Government publishes roadmap to ease COVID-19 restrictions and reopen Ireland’s economy and society
The government has this evening (Friday 1 May) published a Roadmap for Reopening Society and Business to ease the COVID-19 restrictions and reopen Ireland’s economy and society in a phased manner: -
1. Phase 1 (18 May)
2. Phase 2 (8 June)
3. Phase 3 (29 June)
4. Phase 4 (20 July)
5. Phase 5 (10 August)
You can see the roadmap here.
The roadmap will start from 18 May, from which point our country will re-open in a slow, phased way. The plan sets out five stages for unlocking restrictions, at three week intervals. As we ease restrictions, the rate of the virus in the community will be constantly monitored by the National Public Health Emergency Team and the government.
The framework sets out how we can keep the level of transmission as low as possible while balancing continuing restrictions proportionately with the positive social and economic benefits which will be brought about by lifting restrictions.
In the meantime, we are extending the distance you can leave your home, so from next Tuesday it will be possible to go up to 5 kilometres for the purposes of exercise. People who are cocooning need to continue to do so, however it will be possible from Tuesday to go outside for exercise and fresh air, as with others in society, provided you keep within 5 kilometres of your home and observe social distancing at all times.
There are five phases in the Roadmap to ease restrictions. Each phase consists of a menu of options will be considered by Government as it gradually opens up economic and social activities.
Examples of the types of actions which will be considered under the various phases include:
Phase 1 (18 May)
Phase 2 (8 June)
Phase 3 (29 June)
Phase 4 (20 July)
Phase 5 (10 August)
The Roadmap also sets out a framework for future decision making, which will at all times be underpinned by public health advice.
The government will regularly assess the following criteria as we seek to keep the level of transmission low while gradually restarting our economy:
The COVID-19 emergency has had an unprecedented impact on our economy, as well as our society. As we begin the phased reopening of our economy, businesses will require additional supports.
Many businesses will not simply be able to pick up where they left off. The government will meet again tomorrow (Saturday 2 May) to agree a further package of measures to help our businesses to restart, reconnect and rehire staff who have been laid off or furloughed.
Separately, a National Protocol to protect the health and safety of workers is being developed by Government, employers and trade unions, with the assistance of the Health and Safety Authority and the HSE.
The risk of a second wave of the virus is ever present. As a country, we can only move from one phase to the next if the virus stays under control between each phase. There will be a long-term need for physical distancing, for good hand hygiene, for respiratory hygiene, regular cleaning and for people to stay at home and isolate if they are sick.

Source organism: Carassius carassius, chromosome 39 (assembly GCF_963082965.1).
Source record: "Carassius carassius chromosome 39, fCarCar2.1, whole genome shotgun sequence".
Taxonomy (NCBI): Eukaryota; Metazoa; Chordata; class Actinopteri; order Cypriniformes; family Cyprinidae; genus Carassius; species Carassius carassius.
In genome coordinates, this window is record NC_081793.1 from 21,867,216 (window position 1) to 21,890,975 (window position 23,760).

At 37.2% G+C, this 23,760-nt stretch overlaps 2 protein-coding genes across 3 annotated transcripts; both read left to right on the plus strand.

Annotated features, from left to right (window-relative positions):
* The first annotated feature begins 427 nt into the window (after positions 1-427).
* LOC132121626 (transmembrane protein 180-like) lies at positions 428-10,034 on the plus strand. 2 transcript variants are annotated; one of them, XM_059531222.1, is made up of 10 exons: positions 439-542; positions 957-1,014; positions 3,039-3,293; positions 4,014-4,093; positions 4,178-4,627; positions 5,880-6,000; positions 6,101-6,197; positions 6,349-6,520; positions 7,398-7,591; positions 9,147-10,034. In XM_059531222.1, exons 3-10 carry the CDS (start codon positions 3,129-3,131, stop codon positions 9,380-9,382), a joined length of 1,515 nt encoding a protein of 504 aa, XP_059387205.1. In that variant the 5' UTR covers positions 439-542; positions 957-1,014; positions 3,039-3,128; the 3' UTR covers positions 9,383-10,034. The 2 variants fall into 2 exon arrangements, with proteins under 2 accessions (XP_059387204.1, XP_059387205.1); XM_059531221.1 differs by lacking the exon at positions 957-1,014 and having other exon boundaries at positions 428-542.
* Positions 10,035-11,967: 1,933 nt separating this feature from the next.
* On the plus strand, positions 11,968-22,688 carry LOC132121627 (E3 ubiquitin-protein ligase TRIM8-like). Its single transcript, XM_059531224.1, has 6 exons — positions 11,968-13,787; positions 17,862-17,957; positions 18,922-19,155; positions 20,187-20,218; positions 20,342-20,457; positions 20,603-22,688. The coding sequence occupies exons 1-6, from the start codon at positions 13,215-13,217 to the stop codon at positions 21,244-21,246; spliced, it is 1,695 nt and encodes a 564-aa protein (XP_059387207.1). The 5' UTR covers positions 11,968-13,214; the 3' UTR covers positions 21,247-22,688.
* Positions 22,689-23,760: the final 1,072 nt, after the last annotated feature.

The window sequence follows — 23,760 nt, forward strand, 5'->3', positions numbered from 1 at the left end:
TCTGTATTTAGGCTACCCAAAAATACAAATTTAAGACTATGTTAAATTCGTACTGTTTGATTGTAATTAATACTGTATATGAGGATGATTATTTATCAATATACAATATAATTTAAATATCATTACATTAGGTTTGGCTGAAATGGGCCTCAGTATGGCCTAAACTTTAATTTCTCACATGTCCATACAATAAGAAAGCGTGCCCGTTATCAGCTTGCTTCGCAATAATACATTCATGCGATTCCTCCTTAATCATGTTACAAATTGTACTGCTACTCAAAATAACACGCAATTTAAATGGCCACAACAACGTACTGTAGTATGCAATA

However, the government is very conscious that that there are significant consequences of social distancing measures. The normal structures of daily life – work, school, sport, entertainment - have temporarily ceased to exist and even as we re-open society, we will be living our daily lives in modified ways for as long as we live with this pandemic.
We recognise that as we seek to mitigate the risks of transmission of COVID-19 through social distancing restrictions, we are creating other challenges for individuals, families and communities. Some of these challenges are manageable in the very short term but as restrictions continue, the impact becomes greater for some groups.
In living with restrictions, the government will take account of these balancing impacts and the particular consequences for more vulnerable groups in our society.
The areas where social-distancing causes most concern include:
Government departments and agencies have been working to modify work practices, modes of delivery to meet with these challenges and this work will have to continue. It is acknowledged that additional measures have to be taken to reach out to more vulnerable groups and those that are particular affected by the guidance on cocooning and social distancing.
Some of these measures are already underway, through various cross-government efforts such as the Community Call, In This Together and Still Here initiatives and campaigns.
The Roadmap also acknowledges the need to continue to work intensively on our approach to travel restrictions and controls at ports and airports and our co-operation with Northern Ireland , the UK and our EU partners.